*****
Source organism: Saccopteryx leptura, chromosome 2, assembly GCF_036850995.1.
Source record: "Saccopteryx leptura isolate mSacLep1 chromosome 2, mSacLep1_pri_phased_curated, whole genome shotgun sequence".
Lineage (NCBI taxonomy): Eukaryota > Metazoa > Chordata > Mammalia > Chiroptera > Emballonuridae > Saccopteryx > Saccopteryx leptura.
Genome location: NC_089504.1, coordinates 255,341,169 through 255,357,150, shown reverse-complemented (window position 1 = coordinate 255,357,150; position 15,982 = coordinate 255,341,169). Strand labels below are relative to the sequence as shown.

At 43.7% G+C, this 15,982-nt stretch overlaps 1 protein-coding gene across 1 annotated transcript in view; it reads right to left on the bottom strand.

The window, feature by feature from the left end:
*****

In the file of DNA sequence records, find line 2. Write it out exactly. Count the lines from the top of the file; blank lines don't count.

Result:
Source record: "Saccopteryx leptura isolate mSacLep1 chromosome 2, mSacLep1_pri_phased_curated, whole genome shotgun sequence".